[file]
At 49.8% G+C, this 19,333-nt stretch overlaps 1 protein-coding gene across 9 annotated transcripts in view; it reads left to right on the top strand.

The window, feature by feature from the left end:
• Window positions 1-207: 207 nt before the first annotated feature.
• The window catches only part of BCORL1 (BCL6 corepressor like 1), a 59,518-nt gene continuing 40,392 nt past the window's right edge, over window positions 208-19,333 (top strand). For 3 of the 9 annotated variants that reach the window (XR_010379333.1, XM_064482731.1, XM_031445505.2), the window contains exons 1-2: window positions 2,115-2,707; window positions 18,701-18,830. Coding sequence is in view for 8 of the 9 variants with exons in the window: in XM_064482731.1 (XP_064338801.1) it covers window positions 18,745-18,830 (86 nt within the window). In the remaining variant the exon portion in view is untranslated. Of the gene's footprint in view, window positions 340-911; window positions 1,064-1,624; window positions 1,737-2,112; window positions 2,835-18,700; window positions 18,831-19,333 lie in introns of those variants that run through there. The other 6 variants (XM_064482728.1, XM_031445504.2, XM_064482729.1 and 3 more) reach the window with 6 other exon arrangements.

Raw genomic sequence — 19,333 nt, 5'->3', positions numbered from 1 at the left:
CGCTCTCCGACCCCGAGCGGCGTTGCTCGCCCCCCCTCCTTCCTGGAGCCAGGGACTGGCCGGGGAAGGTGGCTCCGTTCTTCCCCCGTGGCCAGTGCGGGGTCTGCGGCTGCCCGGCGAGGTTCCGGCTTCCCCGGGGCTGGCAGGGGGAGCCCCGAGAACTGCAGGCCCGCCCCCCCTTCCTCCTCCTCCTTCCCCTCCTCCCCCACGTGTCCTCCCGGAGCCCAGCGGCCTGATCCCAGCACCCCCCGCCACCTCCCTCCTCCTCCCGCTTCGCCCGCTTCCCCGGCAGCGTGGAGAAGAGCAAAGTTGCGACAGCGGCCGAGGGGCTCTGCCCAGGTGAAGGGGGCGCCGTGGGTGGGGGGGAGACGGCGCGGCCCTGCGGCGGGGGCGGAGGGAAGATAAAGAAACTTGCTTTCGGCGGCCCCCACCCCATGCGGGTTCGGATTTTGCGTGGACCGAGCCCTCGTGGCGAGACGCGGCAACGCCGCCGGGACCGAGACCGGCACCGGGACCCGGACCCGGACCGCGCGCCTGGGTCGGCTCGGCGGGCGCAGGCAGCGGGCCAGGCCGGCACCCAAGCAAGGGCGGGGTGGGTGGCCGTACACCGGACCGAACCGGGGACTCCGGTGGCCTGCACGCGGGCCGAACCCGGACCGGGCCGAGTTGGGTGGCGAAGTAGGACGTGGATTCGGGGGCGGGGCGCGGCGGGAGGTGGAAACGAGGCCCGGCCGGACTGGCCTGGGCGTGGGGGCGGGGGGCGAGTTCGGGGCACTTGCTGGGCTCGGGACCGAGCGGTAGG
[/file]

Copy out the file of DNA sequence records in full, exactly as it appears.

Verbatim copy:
At 49.8% G+C, this 19,333-nt stretch overlaps 1 protein-coding gene across 9 annotated transcripts in view; it reads left to right on the top strand.

The window, feature by feature from the left end:
• Window positions 1-207: 207 nt before the first annotated feature.
• The window catches only part of BCORL1 (BCL6 corepressor like 1), a 59,518-nt gene continuing 40,392 nt past the window's right edge, over window positions 208-19,333 (top strand). For 3 of the 9 annotated variants that reach the window (XR_010379333.1, XM_064482731.1, XM_031445505.2), the window contains exons 1-2: window positions 2,115-2,707; window positions 18,701-18,830. Coding sequence is in view for 8 of the 9 variants with exons in the window: in XM_064482731.1 (XP_064338801.1) it covers window positions 18,745-18,830 (86 nt within the window). In the remaining variant the exon portion in view is untranslated. Of the gene's footprint in view, window positions 340-911; window positions 1,064-1,624; window positions 1,737-2,112; window positions 2,835-18,700; window positions 18,831-19,333 lie in introns of those variants that run through there. The other 6 variants (XM_064482728.1, XM_031445504.2, XM_064482729.1 and 3 more) reach the window with 6 other exon arrangements.

Raw genomic sequence — 19,333 nt, 5'->3', positions numbered from 1 at the left:
CGCTCTCCGACCCCGAGCGGCGTTGCTCGCCCCCCCTCCTTCCTGGAGCCAGGGACTGGCCGGGGAAGGTGGCTCCGTTCTTCCCCCGTGGCCAGTGCGGGGTCTGCGGCTGCCCGGCGAGGTTCCGGCTTCCCCGGGGCTGGCAGGGGGAGCCCCGAGAACTGCAGGCCCGCCCCCCCTTCCTCCTCCTCCTTCCCCTCCTCCCCCACGTGTCCTCCCGGAGCCCAGCGGCCTGATCCCAGCACCCCCCGCCACCTCCCTCCTCCTCCCGCTTCGCCCGCTTCCCCGGCAGCGTGGAGAAGAGCAAAGTTGCGACAGCGGCCGAGGGGCTCTGCCCAGGTGAAGGGGGCGCCGTGGGTGGGGGGGAGACGGCGCGGCCCTGCGGCGGGGGCGGAGGGAAGATAAAGAAACTTGCTTTCGGCGGCCCCCACCCCATGCGGGTTCGGATTTTGCGTGGACCGAGCCCTCGTGGCGAGACGCGGCAACGCCGCCGGGACCGAGACCGGCACCGGGACCCGGACCCGGACCGCGCGCCTGGGTCGGCTCGGCGGGCGCAGGCAGCGGGCCAGGCCGGCACCCAAGCAAGGGCGGGGTGGGTGGCCGTACACCGGACCGAACCGGGGACTCCGGTGGCCTGCACGCGGGCCGAACCCGGACCGGGCCGAGTTGGGTGGCGAAGTAGGACGTGGATTCGGGGGCGGGGCGCGGCGGGAGGTGGAAACGAGGCCCGGCCGGACTGGCCTGGGCGTGGGGGCGGGGGGCGAGTTCGGGGCACTTGCTGGGCTCGGGACCGAGCGGTAGG